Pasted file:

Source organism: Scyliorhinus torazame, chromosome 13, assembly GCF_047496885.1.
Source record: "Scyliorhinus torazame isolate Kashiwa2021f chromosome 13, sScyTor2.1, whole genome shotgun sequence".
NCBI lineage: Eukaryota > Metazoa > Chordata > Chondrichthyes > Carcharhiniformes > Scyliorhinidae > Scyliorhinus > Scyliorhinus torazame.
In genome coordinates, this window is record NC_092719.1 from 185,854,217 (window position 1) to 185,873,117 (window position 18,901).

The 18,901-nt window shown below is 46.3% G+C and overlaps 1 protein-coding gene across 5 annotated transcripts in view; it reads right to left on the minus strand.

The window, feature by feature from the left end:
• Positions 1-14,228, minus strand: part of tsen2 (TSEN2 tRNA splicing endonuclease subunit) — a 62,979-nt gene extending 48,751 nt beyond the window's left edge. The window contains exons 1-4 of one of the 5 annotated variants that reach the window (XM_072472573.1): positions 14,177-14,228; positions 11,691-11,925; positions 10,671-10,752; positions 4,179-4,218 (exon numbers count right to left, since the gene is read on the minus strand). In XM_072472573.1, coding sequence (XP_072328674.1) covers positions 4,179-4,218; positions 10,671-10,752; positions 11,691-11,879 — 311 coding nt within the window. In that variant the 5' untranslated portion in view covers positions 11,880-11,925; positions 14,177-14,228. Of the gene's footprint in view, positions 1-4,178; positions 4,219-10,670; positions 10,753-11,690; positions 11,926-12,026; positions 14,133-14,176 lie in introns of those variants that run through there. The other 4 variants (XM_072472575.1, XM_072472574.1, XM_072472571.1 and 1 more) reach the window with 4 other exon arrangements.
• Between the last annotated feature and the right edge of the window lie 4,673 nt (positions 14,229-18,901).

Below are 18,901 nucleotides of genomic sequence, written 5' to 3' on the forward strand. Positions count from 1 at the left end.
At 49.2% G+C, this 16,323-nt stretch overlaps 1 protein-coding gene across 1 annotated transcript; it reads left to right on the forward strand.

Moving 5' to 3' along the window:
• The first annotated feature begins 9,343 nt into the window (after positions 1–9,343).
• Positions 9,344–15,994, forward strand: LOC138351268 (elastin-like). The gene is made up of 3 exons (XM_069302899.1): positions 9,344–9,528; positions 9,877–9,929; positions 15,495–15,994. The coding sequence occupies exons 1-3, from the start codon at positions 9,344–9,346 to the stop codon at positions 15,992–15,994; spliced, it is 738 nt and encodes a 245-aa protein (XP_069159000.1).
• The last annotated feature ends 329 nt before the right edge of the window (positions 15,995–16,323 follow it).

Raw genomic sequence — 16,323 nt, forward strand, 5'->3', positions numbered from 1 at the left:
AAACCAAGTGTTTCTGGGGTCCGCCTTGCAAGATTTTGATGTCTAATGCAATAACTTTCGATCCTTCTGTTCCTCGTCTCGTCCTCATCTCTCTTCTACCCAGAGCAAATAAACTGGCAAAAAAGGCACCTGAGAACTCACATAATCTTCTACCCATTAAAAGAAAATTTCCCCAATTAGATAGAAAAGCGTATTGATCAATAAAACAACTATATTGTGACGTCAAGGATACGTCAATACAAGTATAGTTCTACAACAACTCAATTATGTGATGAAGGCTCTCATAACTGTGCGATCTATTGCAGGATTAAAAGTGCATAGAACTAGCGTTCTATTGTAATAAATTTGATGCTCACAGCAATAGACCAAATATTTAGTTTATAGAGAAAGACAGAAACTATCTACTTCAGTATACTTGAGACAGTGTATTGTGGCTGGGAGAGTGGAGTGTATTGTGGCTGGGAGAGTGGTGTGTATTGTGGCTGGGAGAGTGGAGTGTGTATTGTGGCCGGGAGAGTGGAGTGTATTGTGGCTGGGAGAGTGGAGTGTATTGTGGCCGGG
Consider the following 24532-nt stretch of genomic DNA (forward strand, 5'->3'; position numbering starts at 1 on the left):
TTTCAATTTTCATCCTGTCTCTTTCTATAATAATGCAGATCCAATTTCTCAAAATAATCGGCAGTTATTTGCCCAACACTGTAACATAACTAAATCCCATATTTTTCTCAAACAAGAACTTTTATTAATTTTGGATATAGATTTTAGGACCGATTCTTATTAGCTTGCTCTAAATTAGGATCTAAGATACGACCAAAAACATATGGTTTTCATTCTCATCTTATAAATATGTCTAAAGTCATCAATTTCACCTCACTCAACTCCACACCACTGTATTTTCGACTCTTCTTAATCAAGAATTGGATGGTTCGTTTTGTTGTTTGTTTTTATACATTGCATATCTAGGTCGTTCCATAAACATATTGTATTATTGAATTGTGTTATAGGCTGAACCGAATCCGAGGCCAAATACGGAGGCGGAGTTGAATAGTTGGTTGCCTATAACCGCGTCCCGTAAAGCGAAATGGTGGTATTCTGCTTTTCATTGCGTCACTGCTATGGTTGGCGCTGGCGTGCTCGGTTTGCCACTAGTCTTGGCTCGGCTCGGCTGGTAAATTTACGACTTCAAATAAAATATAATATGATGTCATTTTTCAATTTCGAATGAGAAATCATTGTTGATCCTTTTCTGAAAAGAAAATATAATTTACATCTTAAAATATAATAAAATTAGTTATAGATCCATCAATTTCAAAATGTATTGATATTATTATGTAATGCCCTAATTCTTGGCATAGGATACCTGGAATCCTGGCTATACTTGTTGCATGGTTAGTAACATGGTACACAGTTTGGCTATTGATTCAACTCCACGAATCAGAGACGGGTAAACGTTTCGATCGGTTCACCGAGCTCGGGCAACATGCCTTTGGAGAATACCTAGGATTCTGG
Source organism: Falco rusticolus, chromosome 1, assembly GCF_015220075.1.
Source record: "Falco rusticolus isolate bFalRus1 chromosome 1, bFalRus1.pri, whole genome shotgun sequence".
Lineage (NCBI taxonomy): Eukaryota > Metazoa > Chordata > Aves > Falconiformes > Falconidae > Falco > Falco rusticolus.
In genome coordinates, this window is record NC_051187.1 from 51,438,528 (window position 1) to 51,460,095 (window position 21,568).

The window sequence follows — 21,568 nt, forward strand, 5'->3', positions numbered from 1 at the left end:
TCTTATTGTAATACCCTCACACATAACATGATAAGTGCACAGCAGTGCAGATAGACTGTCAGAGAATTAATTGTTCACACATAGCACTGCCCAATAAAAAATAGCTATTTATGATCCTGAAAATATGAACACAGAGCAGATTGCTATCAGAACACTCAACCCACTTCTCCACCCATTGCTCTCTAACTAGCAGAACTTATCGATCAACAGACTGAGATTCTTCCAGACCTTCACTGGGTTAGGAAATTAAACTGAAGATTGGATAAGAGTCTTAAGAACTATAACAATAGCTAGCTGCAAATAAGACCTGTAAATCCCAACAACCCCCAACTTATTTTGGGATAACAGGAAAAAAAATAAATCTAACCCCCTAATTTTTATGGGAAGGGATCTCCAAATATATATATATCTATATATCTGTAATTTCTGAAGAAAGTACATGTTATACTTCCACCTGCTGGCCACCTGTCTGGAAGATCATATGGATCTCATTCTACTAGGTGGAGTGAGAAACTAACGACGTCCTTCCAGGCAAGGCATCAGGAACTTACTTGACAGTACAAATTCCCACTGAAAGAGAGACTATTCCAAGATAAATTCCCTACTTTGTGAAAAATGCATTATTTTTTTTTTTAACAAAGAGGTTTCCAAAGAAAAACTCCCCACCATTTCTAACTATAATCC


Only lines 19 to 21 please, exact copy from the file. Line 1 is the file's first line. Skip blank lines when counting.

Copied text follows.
Source organism: Falco rusticolus, chromosome 1, assembly GCF_015220075.1.
Source record: "Falco rusticolus isolate bFalRus1 chromosome 1, bFalRus1.pri, whole genome shotgun sequence".
Lineage (NCBI taxonomy): Eukaryota > Metazoa > Chordata > Aves > Falconiformes > Falconidae > Falco > Falco rusticolus.